Maryland Senate President James Clark Jr. said Tonight that he would ask the Joint Committee on Legislative Ethics to determine whether Sen. Laurence Levitan (D-m/ontgomery) violated conflict-of-interest provisions by sponsoring legislation that would benefit one of his legal clients and increase legal fees to his law firm.
Levitan, a chief sponsor of emergency legislation designed to increase the availability of home mortgage financing, earns thousands of dollars in legal fees each year from a large mortgage banking firm whose loans he reviews. The fees are based on the number of loans given out by the firm, and would increase if more mortgage money became available.
Clark, who appointed Levitan to a powerful committee chairmanship last month, said he would refer the matter to the Ethics Committee, a panel representing both houses that issues advisory opinions on the ethical behavorior of legislators. The committee has no power to enforce its opinions.
A few minutes before Clark told a reporter he would ask for an advisory opinion, he listened to Levitan assert on the Senate floor that the disclosures of his legal relationship with a mortgage bank contained in Monday's Washington Post "were extremely unfortunate. I don't believe I have a conflict of interest."
"It's extremely unfortunate to be tried, in effect, and convicted in The Washington Post," he said. "I am a member of a large law firm and it's extremely difficult when you represent a broad group of clients not to support or vote on a bill that will benefit one of those clients. I try to work on bills that benefit the general class of people."
There are two sets of rules in the Maryland General Assembly that deal with conflict of interest questions. One, known as Senate Rule 19, says that no senator should "vote on any question in the result of which he has an immediate or personal or financial interest."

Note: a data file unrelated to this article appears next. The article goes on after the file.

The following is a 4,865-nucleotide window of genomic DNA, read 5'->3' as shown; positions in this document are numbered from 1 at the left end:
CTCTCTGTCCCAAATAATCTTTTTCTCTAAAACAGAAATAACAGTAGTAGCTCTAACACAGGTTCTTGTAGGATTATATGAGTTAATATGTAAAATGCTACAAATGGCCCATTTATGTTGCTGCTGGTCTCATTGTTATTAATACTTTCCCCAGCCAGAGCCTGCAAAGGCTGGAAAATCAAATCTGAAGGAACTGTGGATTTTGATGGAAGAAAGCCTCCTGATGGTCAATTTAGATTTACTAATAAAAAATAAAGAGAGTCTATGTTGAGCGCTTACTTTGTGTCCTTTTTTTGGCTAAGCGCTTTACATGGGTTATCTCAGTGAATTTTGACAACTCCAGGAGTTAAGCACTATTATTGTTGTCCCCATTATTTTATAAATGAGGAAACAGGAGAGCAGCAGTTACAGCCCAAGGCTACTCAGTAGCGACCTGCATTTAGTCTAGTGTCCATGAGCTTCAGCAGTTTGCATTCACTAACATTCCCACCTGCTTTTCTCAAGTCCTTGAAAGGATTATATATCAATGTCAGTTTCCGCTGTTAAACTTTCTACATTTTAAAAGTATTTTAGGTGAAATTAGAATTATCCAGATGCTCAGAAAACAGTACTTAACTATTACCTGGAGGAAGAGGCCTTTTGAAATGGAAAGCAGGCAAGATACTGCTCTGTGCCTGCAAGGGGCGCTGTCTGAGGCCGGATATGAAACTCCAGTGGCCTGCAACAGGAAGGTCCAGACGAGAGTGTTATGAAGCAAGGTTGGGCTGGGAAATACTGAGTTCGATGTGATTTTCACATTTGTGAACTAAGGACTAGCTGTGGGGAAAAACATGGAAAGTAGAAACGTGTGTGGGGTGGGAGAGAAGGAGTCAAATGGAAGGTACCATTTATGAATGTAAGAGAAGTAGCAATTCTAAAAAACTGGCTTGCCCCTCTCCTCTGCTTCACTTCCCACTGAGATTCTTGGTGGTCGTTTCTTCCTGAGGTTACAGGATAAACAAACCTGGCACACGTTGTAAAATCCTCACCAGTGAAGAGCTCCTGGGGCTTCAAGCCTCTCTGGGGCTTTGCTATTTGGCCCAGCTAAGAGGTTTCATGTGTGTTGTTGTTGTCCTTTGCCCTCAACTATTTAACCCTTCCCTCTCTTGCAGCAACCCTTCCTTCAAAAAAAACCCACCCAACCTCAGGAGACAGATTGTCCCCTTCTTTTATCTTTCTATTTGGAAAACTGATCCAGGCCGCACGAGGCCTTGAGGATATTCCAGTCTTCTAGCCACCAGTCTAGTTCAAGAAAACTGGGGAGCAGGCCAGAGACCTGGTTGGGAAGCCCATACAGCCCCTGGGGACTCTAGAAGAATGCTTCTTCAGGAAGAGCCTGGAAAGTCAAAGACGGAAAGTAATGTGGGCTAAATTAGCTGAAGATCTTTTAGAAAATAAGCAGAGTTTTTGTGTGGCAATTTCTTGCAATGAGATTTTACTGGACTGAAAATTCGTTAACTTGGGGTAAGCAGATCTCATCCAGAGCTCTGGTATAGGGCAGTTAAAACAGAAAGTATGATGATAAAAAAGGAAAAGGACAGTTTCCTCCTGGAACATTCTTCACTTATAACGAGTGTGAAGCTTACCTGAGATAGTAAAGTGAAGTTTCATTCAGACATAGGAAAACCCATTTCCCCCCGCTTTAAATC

The second precept requires lawmakers to disqualify themselves from voting on any measure if his personal interest in the legislation conflicts with public interest. That occurs, according to the rules, if a legislator accepts a "payment of significant value" from a firm that would financially benefit from the bill at hand.
The emergency legislation sponsored and steered to the Senate last week by Levitan would lift the existing 10 percent ceiling on mortgage interest rate loans. Lending institutions, including Levitan's client -- Suburban Coastal Corp. -- are pressing for such legislation, saying current interest rates are too low to make loans profitable.
Once free of interest rate restrictions, mortgage banking firms like Suburban Coastal would be expected to increase the number of mortgage loans. In the case of Suburban Coastal, that means more legal work for Levitan's Chevy Chase law firm, which earns $75 for each loan transaction it reviews in Maryland, Virginia and the District of Columbia.
Levitan, who estimates that his law firm reviews "at least several hundred" loans annually for Suburban Coastal, obtained a state mortgage license seven months ago. The license enables him to earn commissions by helping investors or builders find financing for their projects.